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Preservation Haul

Locavores revive home canning.

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When September brings mounds of Greenmarket produce, you end up with more good stuff than you can possibly eat. Hence the rediscovery of home canning and pickling, recently coming back into vogue thanks to the popularity of the local-food movement and books like Barbara Kingsolver’s Animal, Vegetable, Miracle. Families in need of guidance will find it at a food-preservation workshop at Brooklyn’s Wyckoff Farmhouse Farmers’ Market on September 12. There, they will also find enough organic local produce (nearly all grown on-site and harvested by neighborhood youth, although fruit, juice, and free-range organic eggs hail from two upstate farms) to line the pantry until next spring. “We demonstrate canning fresh vegetables from our garden. We do some tomato sauce, some pickles,” explains farm director Lizzie Ayer, who has a weakness for beets pickled with nutmeg, cinnamon, vinegar, and sugar. (Canning is preferable to freezing for New Yorkers with small fridges but slightly more shelf space.) If the canners’ helpers tire of the demo, let them inspect the garden to see the vegetables in situ and maybe pick a berry or two. This is an especially excellent activity for picky eaters. “I’ve had kids who think food comes from the grocery store, and they pick cherry tomatoes until they get sick from eating so many,” says Ayer. “If you can get them to participate in the growing or harvesting of produce, they will eat it, hands down.” Even if they don’t, they’ll be learning. “Anything that encourages kids to spend time with parents talking about healthy eating is beneficial.” Remind them of that when they’re up to their necks in pulp.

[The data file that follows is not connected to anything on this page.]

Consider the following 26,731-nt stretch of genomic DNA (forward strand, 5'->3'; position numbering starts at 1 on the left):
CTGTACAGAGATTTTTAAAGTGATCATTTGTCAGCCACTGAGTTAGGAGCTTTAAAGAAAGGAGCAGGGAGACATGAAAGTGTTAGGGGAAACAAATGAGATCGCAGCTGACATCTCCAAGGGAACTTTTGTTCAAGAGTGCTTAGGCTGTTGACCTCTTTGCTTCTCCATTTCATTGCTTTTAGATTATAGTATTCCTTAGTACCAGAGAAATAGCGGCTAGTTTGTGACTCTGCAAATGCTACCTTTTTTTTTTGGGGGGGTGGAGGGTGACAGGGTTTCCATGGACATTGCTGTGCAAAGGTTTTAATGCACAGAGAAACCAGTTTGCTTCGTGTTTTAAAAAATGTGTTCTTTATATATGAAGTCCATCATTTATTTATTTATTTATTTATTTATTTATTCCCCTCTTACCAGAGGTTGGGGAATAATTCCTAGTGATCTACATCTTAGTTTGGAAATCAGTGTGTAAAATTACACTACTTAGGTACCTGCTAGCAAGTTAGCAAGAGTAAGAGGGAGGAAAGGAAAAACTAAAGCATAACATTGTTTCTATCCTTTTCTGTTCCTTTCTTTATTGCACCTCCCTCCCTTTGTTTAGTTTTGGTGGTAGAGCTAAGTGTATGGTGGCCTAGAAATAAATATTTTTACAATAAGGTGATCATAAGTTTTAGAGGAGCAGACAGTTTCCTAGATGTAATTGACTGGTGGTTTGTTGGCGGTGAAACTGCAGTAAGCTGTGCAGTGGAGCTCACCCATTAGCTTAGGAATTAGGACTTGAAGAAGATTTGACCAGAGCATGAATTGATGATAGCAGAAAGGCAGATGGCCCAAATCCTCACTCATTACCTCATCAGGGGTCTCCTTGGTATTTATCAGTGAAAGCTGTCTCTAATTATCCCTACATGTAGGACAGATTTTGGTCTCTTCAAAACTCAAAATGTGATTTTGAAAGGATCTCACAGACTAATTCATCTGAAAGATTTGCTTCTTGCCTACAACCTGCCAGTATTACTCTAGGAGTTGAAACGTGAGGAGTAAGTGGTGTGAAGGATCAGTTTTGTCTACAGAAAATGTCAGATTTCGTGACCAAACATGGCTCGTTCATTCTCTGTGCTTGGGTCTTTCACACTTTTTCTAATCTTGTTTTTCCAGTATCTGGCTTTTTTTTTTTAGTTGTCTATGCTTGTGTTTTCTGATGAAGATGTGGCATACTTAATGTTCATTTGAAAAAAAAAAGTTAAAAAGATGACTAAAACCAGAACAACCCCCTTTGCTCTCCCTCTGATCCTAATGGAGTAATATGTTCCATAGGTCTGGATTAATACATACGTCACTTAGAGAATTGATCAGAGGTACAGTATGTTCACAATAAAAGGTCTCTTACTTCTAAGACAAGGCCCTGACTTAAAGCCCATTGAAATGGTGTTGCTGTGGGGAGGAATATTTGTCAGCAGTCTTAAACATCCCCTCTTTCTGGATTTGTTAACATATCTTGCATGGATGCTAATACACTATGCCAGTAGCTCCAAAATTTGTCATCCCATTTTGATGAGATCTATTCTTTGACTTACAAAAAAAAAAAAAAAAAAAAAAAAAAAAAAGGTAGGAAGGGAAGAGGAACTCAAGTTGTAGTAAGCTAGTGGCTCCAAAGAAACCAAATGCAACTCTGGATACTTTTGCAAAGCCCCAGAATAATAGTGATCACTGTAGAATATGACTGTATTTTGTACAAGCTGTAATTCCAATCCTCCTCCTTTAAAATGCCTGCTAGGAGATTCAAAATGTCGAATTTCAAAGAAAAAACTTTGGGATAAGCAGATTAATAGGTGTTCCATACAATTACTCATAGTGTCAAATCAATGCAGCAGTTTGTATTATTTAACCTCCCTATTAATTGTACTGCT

9/12, food-preparation demonstration 1–3 p.m., farmers’ market 1–4 p.m. Wyckoff Farmhouse Farmers’ Market, M. Fidler-Wyckoff Park, 5816 Clarendon Rd., East Flatbush, Brooklyn (wyckoffassociation.org or 718-629-5400); free demo, produce varies.


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